The most important thing you can do to keep a rabbit healthy is feed them a balanced diet. The most common problems that vets see in rabbits are over-grown teeth, tummy upsets and obesity related disease, all of which are directly related to them being fed incorrectly. The vast majority of a rabbit’s diet, at least 80%, should be good quality hay. As a rough guide, every day a rabbit should eat a pile of hay as big as it is. Rabbit’s teeth grow continually and without hay to grind them down, they can develop painful spikes, which rip into the tissues of the mouth, and nasty abscesses in the roots. Hay is also required for good digestion (rabbits can easily die from upset tummies) and helps prevent them getting fat. In addition to hay rabbits should have a small amount of fresh vegetables every day, half a handful is enough and a small amount of pelleted rabbit food, no more than a tablespoon twice a day. This is often where people go wrong, leaving the rabbit with an over-flowing bowl of rabbit food, which, because it is high in calories and very tasty, it is all they eat, giving them a very unbalanced diet.

Rabbits are extremely social creatures, in the wild they live in large family groups, and they should never be kept on their own. The best thing to do is to buy sibling rabbits when they are young. You can introduce rabbits when they are adults but it has to be done with care as many will fight at first. However, it is important to persevere and get the right advice as rabbits are miserable when alone. They are also very intelligent, so make sure they have a variety of toys in their cages and runs to keep them entertained. These don’t have to be expensive, there are plenty of commercially available rabbit toys or just a couple of logs they can play on and nibble are fine.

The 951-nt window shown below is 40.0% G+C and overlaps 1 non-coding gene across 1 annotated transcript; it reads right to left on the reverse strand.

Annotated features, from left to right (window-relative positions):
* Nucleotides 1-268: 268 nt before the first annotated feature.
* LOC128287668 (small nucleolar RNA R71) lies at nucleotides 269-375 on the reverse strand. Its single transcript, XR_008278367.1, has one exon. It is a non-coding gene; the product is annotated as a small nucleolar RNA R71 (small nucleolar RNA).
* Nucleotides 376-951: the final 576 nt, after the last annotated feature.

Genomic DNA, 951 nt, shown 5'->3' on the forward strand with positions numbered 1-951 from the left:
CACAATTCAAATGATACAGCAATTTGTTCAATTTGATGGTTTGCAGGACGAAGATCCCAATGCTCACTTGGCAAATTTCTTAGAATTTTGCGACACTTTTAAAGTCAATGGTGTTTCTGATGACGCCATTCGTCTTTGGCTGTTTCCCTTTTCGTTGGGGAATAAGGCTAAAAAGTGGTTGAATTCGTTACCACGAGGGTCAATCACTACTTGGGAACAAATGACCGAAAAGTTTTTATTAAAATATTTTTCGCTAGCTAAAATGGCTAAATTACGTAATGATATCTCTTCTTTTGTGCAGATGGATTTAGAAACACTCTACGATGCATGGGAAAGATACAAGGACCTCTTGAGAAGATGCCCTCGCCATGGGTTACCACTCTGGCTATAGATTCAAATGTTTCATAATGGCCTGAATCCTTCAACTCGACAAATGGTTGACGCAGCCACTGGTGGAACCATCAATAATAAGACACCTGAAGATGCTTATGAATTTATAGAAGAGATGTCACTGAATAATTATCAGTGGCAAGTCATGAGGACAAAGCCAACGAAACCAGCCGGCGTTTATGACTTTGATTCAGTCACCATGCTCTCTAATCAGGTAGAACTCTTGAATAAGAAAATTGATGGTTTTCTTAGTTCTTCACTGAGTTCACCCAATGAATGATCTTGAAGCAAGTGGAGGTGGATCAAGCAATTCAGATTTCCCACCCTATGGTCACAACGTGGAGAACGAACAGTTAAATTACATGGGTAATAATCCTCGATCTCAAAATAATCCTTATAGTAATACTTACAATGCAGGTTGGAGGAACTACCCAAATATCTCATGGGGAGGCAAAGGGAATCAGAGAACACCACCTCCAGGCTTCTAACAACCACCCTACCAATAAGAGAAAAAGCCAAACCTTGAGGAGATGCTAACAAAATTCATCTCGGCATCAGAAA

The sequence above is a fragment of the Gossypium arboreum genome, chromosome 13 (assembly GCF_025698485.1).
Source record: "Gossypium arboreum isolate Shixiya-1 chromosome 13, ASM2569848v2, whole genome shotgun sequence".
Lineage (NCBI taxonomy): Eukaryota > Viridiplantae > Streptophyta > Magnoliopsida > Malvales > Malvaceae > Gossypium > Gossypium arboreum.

All rabbits should be neutered, even if they are kept with others of the same sex, and this can be done from the age of 4 months for boys and 6 months for girls. Neutered rabbits make much calmer pets and are far easier to handle. They are also much less likely to fight with each other; 2 entire males kept together, even if they are siblings, can become very aggressive once their hormones kick in. Neutering also has huge health benefits, particularly for the females, of whom 80% will get uterine cancer if they are not spayed.

For most people the whole point of owning a rabbit is because they are cute and cuddly creatures but anyone who has tried to pick up a startled or poorly handled rabbit will know that they can do a lot of damage with their strong nails and back legs! So, it is important that they are played with and handled everyday so they are used to human interaction. Rabbits are prey animals in the wild and their only defence mechanism when frightened is to struggle and try to run away. This is why they don’t always make great pets for children, who can be, unintentionally, quite rough or unpredictable in their handling and it is a big reason why rabbits bought as pets for children end up forgotten and neglected at the bottom of the garden; because no child will play with a pet which has hurt it. However, with regular, careful handling from an early age rabbits can become great companions and members of the family.

Rabbits can make great pets but they need just as much care and attention as other animals and shouldn’t be seen as an ‘easy’ option. Although they are often bought for children they are not always the most suitable pet for young people and they should always be kept with at least one other rabbit. However, they can be real characters once you get to know them and really give back what you put in, provided, of course, you give them what they really need!

For details on examining a rabbit, neutering and vaccinations, take a look at our Pet Care Advice pages. If you are worried about any symptoms your rabbit may be showing, talk to your vet or use our Rabbit Symptom Checker to help decide what to do.